Pakistan past and future

Apoorva Shah asks: “What happened?”

For more than two decades, from the early 1970s to the mid 1990s, Pakistan had a higher per capita income than India, the country from which it separated in 1947 and against which it has fought four wars. While independent India enjoyed relative political stability and—following its economic reforms in the early 1990s—material progress, Pakistan has regressed. Poverty and violence have ravaged this country of 160 million people, who suffer from the misrule of an impotent civil government, the paranoia of an omnipotent military and intelligence network, and the terror of radical Islam…

…Disproportionately more international terrorists hail from Pakistan than from any other place on earth. For 9/11 mastermind Khalid Sheikh Mohammed, failed Times Square bomber Faisal Shahzad, and perhaps even Osama bin Laden, this country has served as a refuge or training ground. While radical groups such as Lashkar-e-Taiba and Harkat-ul-Jihad al-Islami continue to operate freely in Pakistan and plot attacks against India, the homegrown Pakistani Taliban has become an enemy of the state, responsible for a spate of suicide bombings that have terrorized major Pakistani cities like Karachi and Islamabad. More remote areas of the country such as Swat Valley and Quetta are, or at some point have been, completely under militant rule, devoid of any state control.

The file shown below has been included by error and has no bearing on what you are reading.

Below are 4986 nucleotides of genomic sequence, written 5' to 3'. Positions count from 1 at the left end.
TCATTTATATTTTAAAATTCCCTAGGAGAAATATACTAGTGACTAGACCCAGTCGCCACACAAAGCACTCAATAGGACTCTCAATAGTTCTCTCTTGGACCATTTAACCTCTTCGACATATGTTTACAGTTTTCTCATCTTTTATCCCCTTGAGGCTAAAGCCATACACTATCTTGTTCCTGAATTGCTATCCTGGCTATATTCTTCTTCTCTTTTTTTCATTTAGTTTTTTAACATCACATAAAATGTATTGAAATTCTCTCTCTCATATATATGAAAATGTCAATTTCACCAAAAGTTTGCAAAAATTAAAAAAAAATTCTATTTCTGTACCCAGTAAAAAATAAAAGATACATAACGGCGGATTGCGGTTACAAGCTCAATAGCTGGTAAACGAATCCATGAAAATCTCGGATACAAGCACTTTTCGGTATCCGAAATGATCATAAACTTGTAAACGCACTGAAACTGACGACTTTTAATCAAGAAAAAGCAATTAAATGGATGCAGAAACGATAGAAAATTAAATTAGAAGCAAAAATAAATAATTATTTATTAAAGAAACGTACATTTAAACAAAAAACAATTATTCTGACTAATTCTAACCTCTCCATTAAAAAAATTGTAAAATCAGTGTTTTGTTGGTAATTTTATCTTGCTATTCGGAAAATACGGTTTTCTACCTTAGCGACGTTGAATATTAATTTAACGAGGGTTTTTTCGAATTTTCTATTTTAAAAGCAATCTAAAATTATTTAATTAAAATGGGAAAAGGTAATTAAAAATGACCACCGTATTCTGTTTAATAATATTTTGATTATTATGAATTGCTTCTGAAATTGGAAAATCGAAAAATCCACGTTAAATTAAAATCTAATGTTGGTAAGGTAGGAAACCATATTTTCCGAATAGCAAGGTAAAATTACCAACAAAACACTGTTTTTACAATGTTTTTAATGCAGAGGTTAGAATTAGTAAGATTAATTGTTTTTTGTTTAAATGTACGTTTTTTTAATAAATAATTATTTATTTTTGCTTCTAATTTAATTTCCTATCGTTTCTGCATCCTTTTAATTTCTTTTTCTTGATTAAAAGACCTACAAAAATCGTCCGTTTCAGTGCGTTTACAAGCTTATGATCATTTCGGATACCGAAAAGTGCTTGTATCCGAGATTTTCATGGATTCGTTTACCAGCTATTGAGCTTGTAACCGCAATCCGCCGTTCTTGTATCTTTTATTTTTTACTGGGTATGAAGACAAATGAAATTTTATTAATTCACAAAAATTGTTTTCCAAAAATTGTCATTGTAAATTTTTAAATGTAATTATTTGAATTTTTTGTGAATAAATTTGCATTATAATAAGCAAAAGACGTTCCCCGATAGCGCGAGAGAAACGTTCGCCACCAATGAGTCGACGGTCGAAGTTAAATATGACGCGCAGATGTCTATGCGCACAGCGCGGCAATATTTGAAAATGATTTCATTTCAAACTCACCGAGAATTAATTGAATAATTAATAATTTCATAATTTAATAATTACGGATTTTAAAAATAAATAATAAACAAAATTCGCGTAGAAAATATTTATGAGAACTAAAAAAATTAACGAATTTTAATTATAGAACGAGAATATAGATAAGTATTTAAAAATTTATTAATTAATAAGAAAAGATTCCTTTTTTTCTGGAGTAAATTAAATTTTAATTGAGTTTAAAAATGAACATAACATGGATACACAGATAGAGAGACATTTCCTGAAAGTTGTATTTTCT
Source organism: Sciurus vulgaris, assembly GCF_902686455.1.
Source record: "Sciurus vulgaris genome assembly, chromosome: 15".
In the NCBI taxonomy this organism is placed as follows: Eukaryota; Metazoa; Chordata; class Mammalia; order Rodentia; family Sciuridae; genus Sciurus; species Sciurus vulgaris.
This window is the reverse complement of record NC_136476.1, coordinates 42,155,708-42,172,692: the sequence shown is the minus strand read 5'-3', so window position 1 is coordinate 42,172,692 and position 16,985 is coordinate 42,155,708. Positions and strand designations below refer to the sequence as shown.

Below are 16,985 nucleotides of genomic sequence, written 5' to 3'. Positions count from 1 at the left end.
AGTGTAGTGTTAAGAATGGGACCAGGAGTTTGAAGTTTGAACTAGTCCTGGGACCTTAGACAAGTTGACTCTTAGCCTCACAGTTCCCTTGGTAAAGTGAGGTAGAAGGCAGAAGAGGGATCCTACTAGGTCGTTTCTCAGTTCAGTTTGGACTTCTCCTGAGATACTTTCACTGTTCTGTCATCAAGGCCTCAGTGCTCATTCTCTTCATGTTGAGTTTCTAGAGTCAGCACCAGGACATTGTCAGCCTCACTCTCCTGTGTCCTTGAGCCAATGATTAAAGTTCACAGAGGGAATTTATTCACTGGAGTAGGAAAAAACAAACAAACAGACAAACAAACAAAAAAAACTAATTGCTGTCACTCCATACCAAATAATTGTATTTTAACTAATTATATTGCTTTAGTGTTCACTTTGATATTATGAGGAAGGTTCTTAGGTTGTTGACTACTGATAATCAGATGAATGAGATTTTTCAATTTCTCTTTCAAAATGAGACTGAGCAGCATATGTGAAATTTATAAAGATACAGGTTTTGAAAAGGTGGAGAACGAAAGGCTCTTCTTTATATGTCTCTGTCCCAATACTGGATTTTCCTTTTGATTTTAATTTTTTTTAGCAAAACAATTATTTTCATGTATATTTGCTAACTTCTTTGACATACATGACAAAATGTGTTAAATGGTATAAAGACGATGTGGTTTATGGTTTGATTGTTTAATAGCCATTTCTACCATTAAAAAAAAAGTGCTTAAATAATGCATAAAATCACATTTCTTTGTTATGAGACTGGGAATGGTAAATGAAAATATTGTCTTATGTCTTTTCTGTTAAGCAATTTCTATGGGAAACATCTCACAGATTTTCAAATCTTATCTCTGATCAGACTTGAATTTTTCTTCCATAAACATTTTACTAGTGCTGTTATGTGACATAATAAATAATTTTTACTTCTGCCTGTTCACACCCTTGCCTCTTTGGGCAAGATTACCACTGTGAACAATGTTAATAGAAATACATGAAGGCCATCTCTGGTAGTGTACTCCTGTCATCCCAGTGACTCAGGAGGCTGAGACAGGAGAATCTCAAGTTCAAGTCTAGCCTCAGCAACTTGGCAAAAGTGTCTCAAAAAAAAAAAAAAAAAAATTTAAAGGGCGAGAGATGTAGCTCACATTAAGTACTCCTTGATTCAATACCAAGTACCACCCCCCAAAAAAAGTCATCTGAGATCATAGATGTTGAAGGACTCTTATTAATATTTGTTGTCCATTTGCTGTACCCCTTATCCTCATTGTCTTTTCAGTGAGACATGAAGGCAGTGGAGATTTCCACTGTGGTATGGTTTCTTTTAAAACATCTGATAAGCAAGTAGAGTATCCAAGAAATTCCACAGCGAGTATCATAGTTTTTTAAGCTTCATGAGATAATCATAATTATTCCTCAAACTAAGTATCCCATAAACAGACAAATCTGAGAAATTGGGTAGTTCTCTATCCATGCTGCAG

What happened? Why has radical Islam become so entrenched in this supposedly secular Muslim state? After all, Pakistan’s founding father, Muhammad Ali Jinnah, a Scotch-drinking, British-educated barrister, once said, “You are free; you are free to go to your temples, you are free to go to your mosques or to any other place or worship in this state of Pakistan. You may belong to any religion or caste or creed that has nothing to do with the business of the state.”

For many observers, both in South Asia and in the West, Pakistan’s troubles are rooted in specific difficulties: the lack of economic opportunity, political corruption, foreign meddling, or hyper-militarization, for example. By tackling these issues, they say, Pakistan could finally become a “normal” state, saved from the grip of radical Islam. But these ills are effects rather than causes of Pakistan’s troubles…

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About marypmadigan

Writer/photographer (profession), foreign policy wonk (hobby).
This entry was posted in South Asia. Bookmark the permalink.

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